“Faith is believing in what any old fool knows is not true!” Mark Twain.
Shocking as this statement may at first appear, there is also a great deal of honest truth in it. Churches have a tendency to be riddled with all of the worst kind of clichés and anecdotes about faith, and after listening to them all, often you are none the wiser. So in keeping with this ignoble tradition, let me attempt to add to your woes and offer up another! Faith is one of those things that is difficult to pin point. As soon as one attempts to explain it, it becomes elusive and just beyond our grasp.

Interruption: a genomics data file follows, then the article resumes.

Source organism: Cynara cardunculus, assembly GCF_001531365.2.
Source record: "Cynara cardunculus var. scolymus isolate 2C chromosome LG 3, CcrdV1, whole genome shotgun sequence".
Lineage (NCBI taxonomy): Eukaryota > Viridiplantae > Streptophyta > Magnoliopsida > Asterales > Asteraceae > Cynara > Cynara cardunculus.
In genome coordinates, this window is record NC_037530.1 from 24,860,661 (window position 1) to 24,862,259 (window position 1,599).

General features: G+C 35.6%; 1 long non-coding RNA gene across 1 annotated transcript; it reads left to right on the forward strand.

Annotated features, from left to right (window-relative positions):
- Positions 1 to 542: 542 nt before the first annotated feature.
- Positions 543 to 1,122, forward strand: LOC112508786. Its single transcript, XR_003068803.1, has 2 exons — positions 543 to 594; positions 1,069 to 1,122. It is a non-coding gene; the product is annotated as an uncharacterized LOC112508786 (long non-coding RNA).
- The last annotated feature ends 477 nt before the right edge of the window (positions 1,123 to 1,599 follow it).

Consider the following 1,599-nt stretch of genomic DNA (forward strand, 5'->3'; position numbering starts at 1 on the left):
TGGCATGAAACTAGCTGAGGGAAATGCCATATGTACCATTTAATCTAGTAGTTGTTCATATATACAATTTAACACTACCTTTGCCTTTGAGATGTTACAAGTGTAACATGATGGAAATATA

Essentially faith is not about heavy rocks and quick set concrete – instead it is a fluid thing, that moves throughout our lives just as we move. It is like a river that plots a course through hills and valleys, peaks and toughs. Like the river, faith is adaptable to its surroundings and embraces its obstacles. Our faith should never shy away from doubt which is the basis of all true and genuine belief. A faith set in concrete can only ever result in an intellectual suicide. The sooner we realise that doubt is not a sin, but a God-given right, the sooner we can begin to construct a real and living faith with a deep honesty and integrity. If faith is to be a living faith it can never be concrete and self assured, as something so unmoving quickly becomes both ineffective and utterly irrelevant. But ultimately faith is indeed a matter of believing what any old fool knows is not true. It is about hoping for the very best for our world and for humanity – hoping against hope. It is about holding out for the glory of the world that is to come that we cannot yet see, and about believing the seemingly ridiculous; that God is in fact there despite all the best evidence!